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How to say no to phone calls when it’s a lockdown and you have nowhere else to be

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Kayleigh Dray
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Coronavirus lockdown: how to say no to phone calls when you have nowhere else to be

Because sometimes, just sometimes, we don’t want to join yet another Zoom chat.

The coronavirus lockdown may mean we’re all now living in (relative) isolation, but you wouldn’t necessarily know it. Not by the amount we’re talking, anyway. A surge of up to 50% in the number of phone calls being made over mobile and landline networks has put Britain’s telephone system under significant strain. 

Voice and video calls on WhatsApp, meanwhile, are at double their normal volume, and Zoom – which saw a huge rise in downloads since quarantines were imposed around the world – is now being used by millions for work and social gatherings.

Throw in all those other modes of communication – such as Skype, Slack and House Party – and you have… well, you have something of a pandemic. We can’t stop talking. 

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It’s lovely, of course: truly it is. I, for one, have enjoyed (almost) all of my chats with friends, co-workers and family members. I love that we’re all fostering this beautiful sense of community. I, much like my colleague Hollie, wept actual tears when everyone came together to applaud NHS workers from their homes. And my heart was, is, incredibly warmed by humanity’s desire to stay connected, to feel a sense of ‘togetherness’, even as we avoid unnecessary contact with one another in bid to flatten the Covid-19 curve.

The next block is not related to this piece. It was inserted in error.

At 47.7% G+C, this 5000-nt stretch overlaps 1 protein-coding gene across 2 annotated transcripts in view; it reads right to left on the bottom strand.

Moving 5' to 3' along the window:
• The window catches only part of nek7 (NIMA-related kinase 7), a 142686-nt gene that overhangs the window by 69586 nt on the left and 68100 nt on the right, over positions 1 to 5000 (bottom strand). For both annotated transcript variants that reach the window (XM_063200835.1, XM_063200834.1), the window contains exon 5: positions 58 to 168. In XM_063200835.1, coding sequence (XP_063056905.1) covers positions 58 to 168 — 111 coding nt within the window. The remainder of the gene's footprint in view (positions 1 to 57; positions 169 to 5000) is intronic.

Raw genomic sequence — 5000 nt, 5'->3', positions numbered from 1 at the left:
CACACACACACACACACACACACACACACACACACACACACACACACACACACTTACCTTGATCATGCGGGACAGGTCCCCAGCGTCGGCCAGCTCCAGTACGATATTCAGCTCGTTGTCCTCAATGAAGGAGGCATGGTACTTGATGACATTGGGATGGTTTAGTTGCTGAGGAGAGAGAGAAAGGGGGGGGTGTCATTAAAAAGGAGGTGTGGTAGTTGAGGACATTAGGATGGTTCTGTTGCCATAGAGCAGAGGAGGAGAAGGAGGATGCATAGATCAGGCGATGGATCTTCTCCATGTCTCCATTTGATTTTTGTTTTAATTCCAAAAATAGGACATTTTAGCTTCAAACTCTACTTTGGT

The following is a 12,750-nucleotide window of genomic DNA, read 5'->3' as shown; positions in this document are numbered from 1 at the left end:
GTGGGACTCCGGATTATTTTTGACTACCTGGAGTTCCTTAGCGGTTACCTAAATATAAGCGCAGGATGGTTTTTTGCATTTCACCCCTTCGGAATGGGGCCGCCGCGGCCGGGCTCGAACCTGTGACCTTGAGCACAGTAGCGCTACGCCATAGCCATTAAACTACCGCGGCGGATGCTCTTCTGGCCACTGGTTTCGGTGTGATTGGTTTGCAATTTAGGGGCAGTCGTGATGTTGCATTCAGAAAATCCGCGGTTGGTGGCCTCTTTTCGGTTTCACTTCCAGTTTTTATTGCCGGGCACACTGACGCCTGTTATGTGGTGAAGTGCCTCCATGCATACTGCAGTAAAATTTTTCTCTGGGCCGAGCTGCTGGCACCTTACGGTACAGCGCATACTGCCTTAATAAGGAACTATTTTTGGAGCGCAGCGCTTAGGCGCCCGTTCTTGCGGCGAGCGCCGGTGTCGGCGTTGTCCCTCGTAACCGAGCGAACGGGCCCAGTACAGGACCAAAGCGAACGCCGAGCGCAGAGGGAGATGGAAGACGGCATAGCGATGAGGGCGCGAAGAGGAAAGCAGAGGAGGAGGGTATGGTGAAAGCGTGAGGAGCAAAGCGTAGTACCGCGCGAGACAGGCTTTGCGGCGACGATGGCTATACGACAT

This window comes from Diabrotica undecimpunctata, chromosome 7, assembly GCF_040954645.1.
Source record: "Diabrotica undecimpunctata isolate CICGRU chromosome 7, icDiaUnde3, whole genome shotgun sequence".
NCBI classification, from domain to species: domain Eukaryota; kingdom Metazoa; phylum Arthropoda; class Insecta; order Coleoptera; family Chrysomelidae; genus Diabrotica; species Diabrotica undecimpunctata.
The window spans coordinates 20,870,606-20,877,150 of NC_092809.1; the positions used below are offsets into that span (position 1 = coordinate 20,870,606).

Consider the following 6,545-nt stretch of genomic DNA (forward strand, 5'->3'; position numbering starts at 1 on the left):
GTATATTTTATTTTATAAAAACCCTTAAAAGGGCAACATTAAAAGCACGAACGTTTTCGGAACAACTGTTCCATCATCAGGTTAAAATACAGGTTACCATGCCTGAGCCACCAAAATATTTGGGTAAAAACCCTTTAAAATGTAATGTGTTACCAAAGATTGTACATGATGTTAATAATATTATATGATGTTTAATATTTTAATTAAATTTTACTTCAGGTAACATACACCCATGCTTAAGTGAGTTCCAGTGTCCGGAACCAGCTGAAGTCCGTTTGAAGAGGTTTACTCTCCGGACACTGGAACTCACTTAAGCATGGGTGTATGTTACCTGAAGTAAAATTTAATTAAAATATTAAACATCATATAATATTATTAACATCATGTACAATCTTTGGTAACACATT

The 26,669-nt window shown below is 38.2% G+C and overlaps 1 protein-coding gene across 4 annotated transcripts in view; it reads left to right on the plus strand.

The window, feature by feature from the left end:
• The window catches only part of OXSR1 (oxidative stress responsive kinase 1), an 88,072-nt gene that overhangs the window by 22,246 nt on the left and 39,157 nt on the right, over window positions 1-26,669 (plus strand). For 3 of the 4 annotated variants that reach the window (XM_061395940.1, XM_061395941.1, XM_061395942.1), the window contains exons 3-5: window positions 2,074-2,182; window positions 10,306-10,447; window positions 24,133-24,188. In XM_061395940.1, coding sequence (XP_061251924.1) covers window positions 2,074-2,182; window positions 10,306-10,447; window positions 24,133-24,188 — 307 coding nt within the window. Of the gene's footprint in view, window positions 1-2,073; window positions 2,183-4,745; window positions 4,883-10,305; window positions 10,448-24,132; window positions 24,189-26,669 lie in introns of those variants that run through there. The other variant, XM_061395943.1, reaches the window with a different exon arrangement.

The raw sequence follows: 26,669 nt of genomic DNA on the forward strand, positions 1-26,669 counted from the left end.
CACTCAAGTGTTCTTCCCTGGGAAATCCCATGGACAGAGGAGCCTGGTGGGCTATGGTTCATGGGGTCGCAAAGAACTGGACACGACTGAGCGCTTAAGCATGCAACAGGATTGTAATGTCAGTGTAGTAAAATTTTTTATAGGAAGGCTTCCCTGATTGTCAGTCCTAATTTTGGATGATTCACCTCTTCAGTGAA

And yet…

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Well, as the days in lockdown continue, and the FaceTime requests continue to pile up, I’m starting to find it all just a little much. Over this weekend alone, I spent 356 minutes on the phone. 356 minutes. That clocks up to just under six hours – a mere few hours short of a full working day – and doesn’t even include the multiple Zoom chats I logged into, either.

So what happens, then, when you’re all talked out? When you realise you’ve spent less time with your quarantined partner than normal because you’ve both been on the phone for bloody hours? When your dog needs you to take him on his (once, daily, as per government guidelines) walk, or you genuinely need to pop to the shops for necessities, or you have a wardrobe to declutter? When you want nothing more than to read one of the many books you’ve been stockpiling? When you just want to sit on the sofa and experience the lockdown boredom you’ve heard so much about on social media?

When, above all else, you’re an emotionally exhausted introvert in need of a break from people, both audibly and physically? What then, hmm?

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Well, to be honest, it might feel like your options are limited. You can’t tell people you’re busy, because they know for a fact that you’re not: almost everyone is in lockdown, almost everyone is tethered to their homes and, by default, their phones. You can’t tell them you’re about to pop out for a bit because… well, see my previous statement. And you can’t tell people that you want to spend time with whoever it is you’re isolating with, because anyone – even those not famed for their quick-as-a-whip responses – will point out that, y’know, you’re spending literally every hour of every day with this person.